We may all claim to be cynics most of the year, but where Christmas is concerned, we all become as soft and sentimental as a plate of sugar cookies. Case in point: our favorite holiday movie. The List recently polled more than 600 people on this very topic, and the overwhelming favorite was It’s a Wonderful Life, the 1946 Frank Capra classic starring Jimmy Stewart and Donna Reed.
The film endures after all these years because it pushes all the right buttons: a likeable hero who sacrifices his own dreams to help his family and his hometown; a boo-able villain in Mr. Potter, the town tycoon; an underdog angel who shows George what the world would be like without him; and most of all, the uplifting message that each of us has an impact on the world, even if we don’t realize it on a daily basis. As Clarence’s final message to George Bailey goes, “No man is a failure who has friends.”
As of now, there are no plans to create an updated version of Life (why mess with success?), but if there were, some things about the film would have to be changed in order to make it authentically 2020.
George and Mary might have different jobs
Of course, the happy ending of the film would be retained: George would realize his worth, his business would be saved, and Christmas would be merry. But considering the public sentiment over certain famous hard-hearted millionaires who shall remain nameless, the plot might have the Potter character getting his just desserts for stealing the building and loan’s deposit money.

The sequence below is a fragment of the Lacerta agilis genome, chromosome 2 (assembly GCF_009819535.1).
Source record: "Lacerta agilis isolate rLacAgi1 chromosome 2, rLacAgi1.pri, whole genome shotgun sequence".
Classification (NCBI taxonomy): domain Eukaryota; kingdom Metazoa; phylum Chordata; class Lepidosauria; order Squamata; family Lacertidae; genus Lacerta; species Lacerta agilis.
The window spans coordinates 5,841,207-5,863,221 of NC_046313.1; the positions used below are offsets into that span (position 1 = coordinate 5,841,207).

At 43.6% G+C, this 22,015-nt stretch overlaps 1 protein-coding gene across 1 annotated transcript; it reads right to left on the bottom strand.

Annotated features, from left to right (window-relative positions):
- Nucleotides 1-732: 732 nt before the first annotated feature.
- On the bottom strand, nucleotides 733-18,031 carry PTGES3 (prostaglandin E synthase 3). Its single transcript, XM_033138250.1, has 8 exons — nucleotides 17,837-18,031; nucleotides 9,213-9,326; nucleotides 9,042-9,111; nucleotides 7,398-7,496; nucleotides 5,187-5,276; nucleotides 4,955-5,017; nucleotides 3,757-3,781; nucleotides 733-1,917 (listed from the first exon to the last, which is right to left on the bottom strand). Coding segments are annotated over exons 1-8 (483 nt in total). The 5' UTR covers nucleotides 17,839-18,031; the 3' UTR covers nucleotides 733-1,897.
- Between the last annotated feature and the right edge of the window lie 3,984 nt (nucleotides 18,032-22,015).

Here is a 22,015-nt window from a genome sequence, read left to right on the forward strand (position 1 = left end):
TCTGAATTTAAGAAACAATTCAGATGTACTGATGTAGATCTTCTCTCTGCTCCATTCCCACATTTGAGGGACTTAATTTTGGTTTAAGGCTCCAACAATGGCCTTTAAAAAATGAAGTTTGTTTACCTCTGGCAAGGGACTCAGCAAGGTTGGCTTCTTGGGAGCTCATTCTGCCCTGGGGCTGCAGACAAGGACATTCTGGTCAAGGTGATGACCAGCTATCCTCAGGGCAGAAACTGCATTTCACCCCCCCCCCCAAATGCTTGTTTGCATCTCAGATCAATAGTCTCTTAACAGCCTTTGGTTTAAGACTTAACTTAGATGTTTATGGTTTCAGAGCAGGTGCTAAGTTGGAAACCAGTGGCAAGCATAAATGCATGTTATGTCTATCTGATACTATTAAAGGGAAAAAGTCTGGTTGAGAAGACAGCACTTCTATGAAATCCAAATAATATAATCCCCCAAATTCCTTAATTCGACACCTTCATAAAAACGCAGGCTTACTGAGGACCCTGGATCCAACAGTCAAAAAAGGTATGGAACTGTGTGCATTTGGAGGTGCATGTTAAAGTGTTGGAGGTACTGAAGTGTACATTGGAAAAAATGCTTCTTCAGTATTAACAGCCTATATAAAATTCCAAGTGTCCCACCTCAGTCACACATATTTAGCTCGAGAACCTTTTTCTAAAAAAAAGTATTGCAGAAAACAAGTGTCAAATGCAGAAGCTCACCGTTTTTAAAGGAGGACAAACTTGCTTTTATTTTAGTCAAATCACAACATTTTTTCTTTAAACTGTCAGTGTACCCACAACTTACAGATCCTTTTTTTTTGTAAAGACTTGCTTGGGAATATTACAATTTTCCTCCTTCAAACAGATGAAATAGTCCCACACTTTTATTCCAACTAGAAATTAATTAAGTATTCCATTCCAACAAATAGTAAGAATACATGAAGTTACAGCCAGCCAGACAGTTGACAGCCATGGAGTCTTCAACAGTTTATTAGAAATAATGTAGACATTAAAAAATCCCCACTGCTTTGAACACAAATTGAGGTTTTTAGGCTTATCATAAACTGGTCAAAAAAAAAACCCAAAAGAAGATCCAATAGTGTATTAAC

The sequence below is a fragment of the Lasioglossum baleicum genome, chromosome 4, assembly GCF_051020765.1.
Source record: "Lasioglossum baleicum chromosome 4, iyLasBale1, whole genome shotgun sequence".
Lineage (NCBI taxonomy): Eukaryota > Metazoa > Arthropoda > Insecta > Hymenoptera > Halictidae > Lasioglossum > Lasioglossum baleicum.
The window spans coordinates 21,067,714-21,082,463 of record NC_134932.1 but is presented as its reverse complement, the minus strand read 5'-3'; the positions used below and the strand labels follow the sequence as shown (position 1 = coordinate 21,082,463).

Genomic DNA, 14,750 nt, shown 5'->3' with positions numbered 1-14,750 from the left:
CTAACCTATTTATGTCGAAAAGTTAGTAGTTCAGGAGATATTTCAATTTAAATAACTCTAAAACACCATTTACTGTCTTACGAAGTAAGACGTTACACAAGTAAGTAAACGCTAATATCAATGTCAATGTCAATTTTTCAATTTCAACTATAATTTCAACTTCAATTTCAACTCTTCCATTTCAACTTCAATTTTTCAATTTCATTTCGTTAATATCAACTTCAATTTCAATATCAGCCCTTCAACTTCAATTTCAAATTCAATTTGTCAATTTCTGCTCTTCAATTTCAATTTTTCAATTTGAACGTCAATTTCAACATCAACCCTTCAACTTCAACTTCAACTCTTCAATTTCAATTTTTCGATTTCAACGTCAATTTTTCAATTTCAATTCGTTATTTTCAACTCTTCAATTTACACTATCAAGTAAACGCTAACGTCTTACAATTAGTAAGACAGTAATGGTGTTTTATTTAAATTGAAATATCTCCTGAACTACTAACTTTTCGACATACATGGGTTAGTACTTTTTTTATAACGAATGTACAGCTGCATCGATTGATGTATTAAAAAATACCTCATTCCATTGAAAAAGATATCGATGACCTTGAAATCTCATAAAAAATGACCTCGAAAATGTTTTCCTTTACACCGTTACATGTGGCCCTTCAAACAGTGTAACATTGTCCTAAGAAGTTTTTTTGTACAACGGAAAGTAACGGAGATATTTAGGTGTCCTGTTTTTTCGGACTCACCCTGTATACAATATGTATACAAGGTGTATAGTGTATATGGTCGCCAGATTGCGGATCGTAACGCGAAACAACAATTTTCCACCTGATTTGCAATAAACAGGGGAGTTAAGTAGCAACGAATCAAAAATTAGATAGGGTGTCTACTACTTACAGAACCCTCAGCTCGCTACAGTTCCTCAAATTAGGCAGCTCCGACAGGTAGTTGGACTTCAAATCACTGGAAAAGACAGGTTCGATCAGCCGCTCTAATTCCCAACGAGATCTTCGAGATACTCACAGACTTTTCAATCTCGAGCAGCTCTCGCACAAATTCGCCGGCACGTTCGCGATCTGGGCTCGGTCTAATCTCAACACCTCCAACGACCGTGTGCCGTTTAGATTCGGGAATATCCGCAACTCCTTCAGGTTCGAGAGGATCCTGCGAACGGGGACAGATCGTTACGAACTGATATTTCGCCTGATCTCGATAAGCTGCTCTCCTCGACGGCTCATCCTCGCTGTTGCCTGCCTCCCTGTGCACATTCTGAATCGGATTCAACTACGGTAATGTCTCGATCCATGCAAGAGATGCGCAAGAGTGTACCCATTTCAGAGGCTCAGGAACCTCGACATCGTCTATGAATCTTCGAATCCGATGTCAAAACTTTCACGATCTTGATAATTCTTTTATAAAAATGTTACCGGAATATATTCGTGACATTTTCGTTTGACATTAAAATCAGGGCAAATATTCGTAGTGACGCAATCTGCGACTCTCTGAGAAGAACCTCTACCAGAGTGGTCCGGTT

Come to think of it, perhaps George would be written as an Amazon warehouse clerk or a supermarket manager instead of a banker. As historian Carla Valderrama recently told CNN, “Right now, a lot of us are like George Bailey in a sense because he’s trapped in Bedford Falls and he feels like he’s a failure as a result of that. Right now, being in this state of lockdown since March, I’ve reevaluated what it means to be successful in my life.” She added that front-line workers have become George Bailey-like heroes for working behind the scenes to make other people’s lives easier.
The character of Mary Bailey would probably be tweaked, too. In the original, she marries George right out of school and settles happily into 1940s housewifery, and in George’s alternate reality, she’s an unmarried librarian (oh horrors!). A 2020 version would make it clear that she’s not defined solely by her marital status. She’d probably run a successful home-based crafting business on Etsy in between chauffeuring the kids to soccer and music classes.
The film would have to reflect the pandemic
Finally, a 2020 remake of this classic would have to acknowledge the lifestyle changes we’ve all had to make in the midst of the COVID-19 pandemic. Everyone from George to cab driver Ernie would be shown wearing face masks. Martini’s tavern would have outdoor seating and plastic tents around each table. Due to his age, Potter would be doing his business from home to avoid unnecessary exposure to the public – or maybe he’d be an anti-masker heckling everyone else about being “brainwashed sheeple.”
George’s children would either be going to school in socially distanced classrooms or learning remotely in the dining room — in which case, little Zuzu’s teacher wouldn’t be sending her home from school with an unbuttoned coat. If by chance Zuzu did come down with a fever, Mary would be frantically calling the pediatrician to ask about testing and quarantining.
And that famous final scene where the entire town crowds into the Bailey house to offer their good wishes? Not happening this year. More likely, brother Harry would set up a GoFundMe account to help pay George’s debt, and Mary would host a Zoom session where all of Bedford Falls would sing “Auld Lang Syne” (totally out of sync, but it’s the thought that counts). So an updated Life might not look exactly like the Capra version, but as long as Clarence gets his wings in the end, it’s all good.
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